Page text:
WASHINGTON -- Sen. Mike Crapo (R-Idaho) will likely assume the top Republican spot on the Senate Banking Committee next year.
Despite being in the minority, Crapo has some lofty goals. First, he wants to reform the Dodd-Frank Act of 2010 that, in response to the recession, made massive changes in American financial regulation. Crapo believes it went too far.
"It was marketed to the American public as an effort to restrain excesses on Wall Street," said the Senator. "But the large banks are the ones that benefitted from Dodd-Frank, because of the mountain of regulations that came out of it, that put the smaller companies at a competitive disadvantage."
Crapo also wants home ownership, and a reform of Fannie May and Freddie Mac, to be a major focus of the committee.
"My goal would be to reform them," said Crapo. "And have the primary source of mortgage credit, be the private sector."
Crapo knows he needs, and hopes that he will get, bipartisan support and cooperation to get any of that done.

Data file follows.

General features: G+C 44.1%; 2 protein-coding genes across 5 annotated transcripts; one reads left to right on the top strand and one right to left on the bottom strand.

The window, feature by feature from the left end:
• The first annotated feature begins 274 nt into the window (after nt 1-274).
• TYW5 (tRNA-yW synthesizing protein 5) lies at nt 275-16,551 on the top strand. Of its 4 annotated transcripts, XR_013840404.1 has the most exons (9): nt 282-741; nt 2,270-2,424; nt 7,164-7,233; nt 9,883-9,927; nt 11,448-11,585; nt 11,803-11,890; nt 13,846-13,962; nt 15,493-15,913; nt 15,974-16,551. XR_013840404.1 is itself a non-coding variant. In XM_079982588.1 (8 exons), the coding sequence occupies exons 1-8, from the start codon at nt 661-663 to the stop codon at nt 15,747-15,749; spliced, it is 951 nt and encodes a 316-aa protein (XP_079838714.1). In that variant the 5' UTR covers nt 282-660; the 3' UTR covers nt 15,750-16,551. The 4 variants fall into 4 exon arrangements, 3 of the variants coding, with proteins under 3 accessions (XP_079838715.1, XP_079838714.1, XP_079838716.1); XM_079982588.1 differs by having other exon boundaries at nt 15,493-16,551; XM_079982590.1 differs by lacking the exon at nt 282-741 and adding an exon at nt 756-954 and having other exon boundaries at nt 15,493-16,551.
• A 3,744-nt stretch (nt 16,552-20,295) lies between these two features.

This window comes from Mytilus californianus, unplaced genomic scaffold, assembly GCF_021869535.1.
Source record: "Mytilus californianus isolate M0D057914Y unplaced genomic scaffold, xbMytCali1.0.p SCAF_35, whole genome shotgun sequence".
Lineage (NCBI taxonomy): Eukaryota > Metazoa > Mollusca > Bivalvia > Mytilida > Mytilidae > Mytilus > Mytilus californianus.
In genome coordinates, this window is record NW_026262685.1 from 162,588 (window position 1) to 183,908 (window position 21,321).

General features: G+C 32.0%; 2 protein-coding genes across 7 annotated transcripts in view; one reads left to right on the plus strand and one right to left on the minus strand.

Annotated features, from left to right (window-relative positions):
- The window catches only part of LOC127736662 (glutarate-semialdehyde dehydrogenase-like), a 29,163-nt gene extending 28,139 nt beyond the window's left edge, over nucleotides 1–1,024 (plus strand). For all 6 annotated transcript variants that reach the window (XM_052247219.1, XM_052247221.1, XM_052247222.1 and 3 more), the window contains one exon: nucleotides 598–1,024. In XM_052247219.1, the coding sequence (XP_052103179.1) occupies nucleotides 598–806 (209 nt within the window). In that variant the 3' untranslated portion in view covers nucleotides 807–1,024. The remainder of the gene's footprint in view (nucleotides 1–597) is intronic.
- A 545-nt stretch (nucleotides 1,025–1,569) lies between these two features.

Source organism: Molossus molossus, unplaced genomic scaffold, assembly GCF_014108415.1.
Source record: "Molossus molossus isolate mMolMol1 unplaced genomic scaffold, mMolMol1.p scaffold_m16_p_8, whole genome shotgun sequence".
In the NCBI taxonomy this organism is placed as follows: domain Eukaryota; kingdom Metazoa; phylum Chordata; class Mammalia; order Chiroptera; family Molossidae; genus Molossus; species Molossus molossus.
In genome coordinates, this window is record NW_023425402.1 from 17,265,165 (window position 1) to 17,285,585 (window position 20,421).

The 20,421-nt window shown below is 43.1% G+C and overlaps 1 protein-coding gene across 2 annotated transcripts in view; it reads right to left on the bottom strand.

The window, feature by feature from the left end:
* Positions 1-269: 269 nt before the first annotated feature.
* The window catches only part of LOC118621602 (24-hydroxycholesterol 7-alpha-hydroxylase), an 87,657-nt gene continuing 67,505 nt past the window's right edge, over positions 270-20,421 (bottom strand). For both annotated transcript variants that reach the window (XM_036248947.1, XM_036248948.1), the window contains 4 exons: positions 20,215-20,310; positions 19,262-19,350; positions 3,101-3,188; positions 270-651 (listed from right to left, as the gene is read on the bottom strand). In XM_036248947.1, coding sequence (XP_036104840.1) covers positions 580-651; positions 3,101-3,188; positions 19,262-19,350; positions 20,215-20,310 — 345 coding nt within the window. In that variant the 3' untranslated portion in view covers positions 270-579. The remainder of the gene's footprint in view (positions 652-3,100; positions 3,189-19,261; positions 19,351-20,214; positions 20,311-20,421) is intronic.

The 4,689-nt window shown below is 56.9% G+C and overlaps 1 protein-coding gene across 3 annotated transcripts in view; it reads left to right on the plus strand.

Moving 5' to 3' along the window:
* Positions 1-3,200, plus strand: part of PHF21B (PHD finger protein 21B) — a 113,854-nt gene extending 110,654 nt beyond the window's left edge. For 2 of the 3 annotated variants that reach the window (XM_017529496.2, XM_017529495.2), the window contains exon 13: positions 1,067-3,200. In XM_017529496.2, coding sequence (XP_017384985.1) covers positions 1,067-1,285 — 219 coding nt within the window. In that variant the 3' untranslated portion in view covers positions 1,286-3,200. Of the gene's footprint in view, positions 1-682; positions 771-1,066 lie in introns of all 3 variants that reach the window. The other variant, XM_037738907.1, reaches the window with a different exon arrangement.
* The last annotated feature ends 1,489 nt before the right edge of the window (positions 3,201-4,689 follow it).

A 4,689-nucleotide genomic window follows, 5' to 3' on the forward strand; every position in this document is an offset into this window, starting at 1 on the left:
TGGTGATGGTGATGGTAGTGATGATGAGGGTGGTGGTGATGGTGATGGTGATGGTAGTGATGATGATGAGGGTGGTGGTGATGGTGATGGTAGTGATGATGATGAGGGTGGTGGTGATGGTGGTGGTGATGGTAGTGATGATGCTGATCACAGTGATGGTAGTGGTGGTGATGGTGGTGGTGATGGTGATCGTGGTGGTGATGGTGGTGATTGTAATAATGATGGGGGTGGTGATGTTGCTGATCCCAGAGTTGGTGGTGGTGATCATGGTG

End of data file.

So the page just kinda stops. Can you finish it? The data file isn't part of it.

Meanwhile, cooperation is something he says he's not seeing on the government's most pressing financial issue, the fiscal cliff. "The fiscal cliff is looming, and discouragingly, it appears increasingly like an agreement is not coming together."
Crapo recommends an approach that combines reforming the tax code, entitlement programs, and Congress's budgeting process. He says he's already seen some agreement from both sides in the Senate, and thinks a deal will eventually get done. "Though we face some pretty difficult times right now, I remain optimistic that we will ultimately be able to get the kind of bipartisan suppor to move forward," said Crapo.
Crapo has a history of bipartisan efforts on financial issues, working in the Gang of Six and the Bowles-Simpson Commission. Crapo believes he can help create a bipartisan solution in the Senate, and with the support of the American people, move that through the House and onto the President's desk for a signature.